Blowpipe was designed by Shorts and was in use with the British Army around 1978 through to about 1985 when it was finally withdrawn from service. In 1986 some of the mothballed units were secretly sent to Afghanistan to help the Mujahideen fight the Russians.
Blowpipe was used by both sides during the Falklands War in 1982. With the targets being fast flying aircraft, flying low and using the ground to hide their approach the Blowpipe teams had about 20 seconds to spot the target, align and fire the unit.
Guidance of the Blowpipe is initially semi-automatic with the missile gathered to the centre of the sight’s crosshairs by the infrared optic atop the aiming unit. Two to three seconds after launch, missile guidance is switched to fully MCLOS mode, and the operator regains full control of the missile.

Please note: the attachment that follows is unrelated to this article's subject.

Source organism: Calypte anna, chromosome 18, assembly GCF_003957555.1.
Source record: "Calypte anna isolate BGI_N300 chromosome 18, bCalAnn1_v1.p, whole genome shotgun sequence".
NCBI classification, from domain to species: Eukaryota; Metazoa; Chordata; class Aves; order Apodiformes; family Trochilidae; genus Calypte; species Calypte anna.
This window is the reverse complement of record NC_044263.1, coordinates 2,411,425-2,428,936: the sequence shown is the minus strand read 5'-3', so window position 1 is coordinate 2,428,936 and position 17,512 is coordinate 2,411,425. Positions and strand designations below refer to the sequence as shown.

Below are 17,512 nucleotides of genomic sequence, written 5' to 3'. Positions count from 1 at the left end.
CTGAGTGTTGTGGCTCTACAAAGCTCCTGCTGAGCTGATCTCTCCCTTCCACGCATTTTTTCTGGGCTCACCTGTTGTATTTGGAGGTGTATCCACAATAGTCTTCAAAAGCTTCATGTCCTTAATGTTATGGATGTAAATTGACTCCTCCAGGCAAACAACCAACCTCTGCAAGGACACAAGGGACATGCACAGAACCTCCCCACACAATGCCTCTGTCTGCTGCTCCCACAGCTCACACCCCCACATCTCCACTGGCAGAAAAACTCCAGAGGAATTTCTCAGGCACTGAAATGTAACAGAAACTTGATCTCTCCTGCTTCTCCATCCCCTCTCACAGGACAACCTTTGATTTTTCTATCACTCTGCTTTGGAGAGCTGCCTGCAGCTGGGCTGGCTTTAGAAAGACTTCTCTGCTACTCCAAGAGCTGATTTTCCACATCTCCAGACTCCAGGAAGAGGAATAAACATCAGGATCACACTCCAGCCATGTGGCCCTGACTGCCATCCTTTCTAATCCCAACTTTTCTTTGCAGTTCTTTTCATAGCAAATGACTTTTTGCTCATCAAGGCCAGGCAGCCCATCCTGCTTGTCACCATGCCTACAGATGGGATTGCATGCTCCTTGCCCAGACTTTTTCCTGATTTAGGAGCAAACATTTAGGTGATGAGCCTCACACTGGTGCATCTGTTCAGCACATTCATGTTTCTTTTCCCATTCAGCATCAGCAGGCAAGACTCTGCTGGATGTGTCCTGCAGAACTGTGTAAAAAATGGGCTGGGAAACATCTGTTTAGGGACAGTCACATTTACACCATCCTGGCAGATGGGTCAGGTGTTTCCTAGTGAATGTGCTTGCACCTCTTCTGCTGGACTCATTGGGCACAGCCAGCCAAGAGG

The operator has to steer the missile all the way to its target manually via a small thumb Joystick. The operator can opt not to use auto-gathering when engaging low flying targets such as helicopters, but then has to super-elevate the launcher to ensure the missile does not hit the ground.
Four flares in the tail of the missile make it visible in flight, first to the infra-red optic, then to the operator.
Detonation is either by proximity or contact fuse. In emergencies, the operator can end an engagement by the operator shutting off the power to the transmitter with the system switch, after which the missile will immediately self-destruct. The aiming unit can then be removed from the empty missile container and fitted to a new round. (source)
A British officer compared using the weapon to ‘trying to shoot pheasants with a drainpipe.’ The official report stated that of the 95 missiles fired, only 9 managed to destroy their targets and all of these were slow flying planes and helicopters. A later report indicated that only 1 kill could be attributed to Blowpipe. The poor performance led to it being withdrawn from UK service.
It was reported that much of weaponry handed or sold to the Mujahideen during that conflict was used against the very countries that supplied it a some years later (see right)